The patterned floors in Chettinad houses are often made from tiles produced locally in Athangudi. These tiles (approx. Rs8 per tile for plain colours and about Rs25 per tile for basic patterns) can be in a one or several colours. What makes them special is their sheen—not too shiny, nor dull. They are made manually from local clay by laying it wet along with pigment in a metallic mould with a glass base. The pattern is created by the pigments first laid upon the glass and then swirled for different effects. When dry, the tile is removed and the side touching the glass becomes the upper surface. (Himanshu Burte)



From books to gadgets, BoL presents a mini guide on what’s on in town


‘Colonial Modernities’ (Routledge, 2007), edited by Peter Scriver and Vikramaditya Prakash, offers one way of understanding our peculiarly Indian modernity: by looking at themes and issues underlying architecture produced in the colonial period. A collection of essays by a number of emerging and established scholars from across the world, researching South Asian modernity through architecture, the book reflects upon the work of the public works department, a gubernatorial mansion in Lahore built around a Mughal tomb, the garden houses of the rich in Bengal, and the architecture of an upwardly mobile business community in Sri Lanka. (Himanshu Burte)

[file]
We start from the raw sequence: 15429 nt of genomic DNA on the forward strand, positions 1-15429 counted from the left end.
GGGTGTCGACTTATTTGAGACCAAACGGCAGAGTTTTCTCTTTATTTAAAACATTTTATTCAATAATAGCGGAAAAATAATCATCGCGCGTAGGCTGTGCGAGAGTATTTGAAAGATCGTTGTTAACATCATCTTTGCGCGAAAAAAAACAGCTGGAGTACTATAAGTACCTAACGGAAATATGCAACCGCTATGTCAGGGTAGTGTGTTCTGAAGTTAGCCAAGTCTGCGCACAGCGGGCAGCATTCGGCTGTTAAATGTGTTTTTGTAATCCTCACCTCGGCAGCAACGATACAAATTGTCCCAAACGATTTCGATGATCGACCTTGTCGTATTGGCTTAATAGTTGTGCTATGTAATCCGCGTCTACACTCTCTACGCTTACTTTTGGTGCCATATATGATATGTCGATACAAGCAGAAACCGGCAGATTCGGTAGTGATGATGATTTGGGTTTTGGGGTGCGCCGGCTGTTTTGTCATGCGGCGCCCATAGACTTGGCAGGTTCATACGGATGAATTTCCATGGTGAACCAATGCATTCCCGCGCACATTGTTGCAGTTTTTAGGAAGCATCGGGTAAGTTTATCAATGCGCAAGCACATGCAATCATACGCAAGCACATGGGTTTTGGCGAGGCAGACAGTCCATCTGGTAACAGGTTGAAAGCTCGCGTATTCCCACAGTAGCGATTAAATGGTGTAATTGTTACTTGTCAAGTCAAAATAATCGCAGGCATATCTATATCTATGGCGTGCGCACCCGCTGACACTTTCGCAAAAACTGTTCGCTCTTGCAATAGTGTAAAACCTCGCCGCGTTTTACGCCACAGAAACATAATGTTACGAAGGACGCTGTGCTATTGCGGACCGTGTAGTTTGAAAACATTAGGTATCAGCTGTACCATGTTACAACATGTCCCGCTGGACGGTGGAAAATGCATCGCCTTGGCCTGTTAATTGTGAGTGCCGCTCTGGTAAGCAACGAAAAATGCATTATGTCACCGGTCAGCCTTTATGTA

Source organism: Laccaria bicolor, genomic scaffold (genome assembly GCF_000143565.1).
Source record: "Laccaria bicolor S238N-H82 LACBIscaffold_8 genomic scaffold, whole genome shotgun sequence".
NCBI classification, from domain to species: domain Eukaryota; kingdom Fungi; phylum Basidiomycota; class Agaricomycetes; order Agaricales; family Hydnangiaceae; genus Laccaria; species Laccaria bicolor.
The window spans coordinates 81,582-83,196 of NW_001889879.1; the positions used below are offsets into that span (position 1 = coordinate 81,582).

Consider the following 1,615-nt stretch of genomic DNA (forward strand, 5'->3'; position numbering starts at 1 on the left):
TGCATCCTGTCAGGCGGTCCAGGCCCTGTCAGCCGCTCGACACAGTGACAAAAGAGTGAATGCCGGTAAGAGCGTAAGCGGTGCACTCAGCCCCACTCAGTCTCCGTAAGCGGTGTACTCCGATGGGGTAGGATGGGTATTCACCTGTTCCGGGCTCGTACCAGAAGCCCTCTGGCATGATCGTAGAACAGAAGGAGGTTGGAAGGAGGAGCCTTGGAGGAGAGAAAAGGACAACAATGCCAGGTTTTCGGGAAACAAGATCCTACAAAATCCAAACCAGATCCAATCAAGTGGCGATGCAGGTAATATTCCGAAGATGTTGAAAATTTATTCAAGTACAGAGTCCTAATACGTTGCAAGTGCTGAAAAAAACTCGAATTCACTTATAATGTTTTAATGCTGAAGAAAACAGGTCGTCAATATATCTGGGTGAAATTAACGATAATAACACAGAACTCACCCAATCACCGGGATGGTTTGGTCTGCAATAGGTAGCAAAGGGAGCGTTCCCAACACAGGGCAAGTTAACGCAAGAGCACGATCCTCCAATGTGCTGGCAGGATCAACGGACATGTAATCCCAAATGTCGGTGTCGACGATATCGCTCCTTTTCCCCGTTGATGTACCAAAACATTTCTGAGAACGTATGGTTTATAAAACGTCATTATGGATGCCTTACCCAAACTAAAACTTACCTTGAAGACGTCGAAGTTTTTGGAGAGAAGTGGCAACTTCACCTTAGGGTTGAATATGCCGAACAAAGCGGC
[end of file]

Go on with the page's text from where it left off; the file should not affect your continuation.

Homes are returning to natural values, said trend spotters at the Maison&Objet trade fair in Paris, Europe’s biggest home-design show. The emerging trend features straw, cereal and woody textures—and greens. Bird motifs and bird cages are back, with one British company marketing a chicken coop designed for city balconies! Trends expert Francois Bernard notes the re-emergence of the rocking chair as “today’s new armchair". Plants are being used as room separators, he adds. And a Belgian firm is stripping old Canadian yellow-pine barns, shipping the aged planks across Europe. (AFP)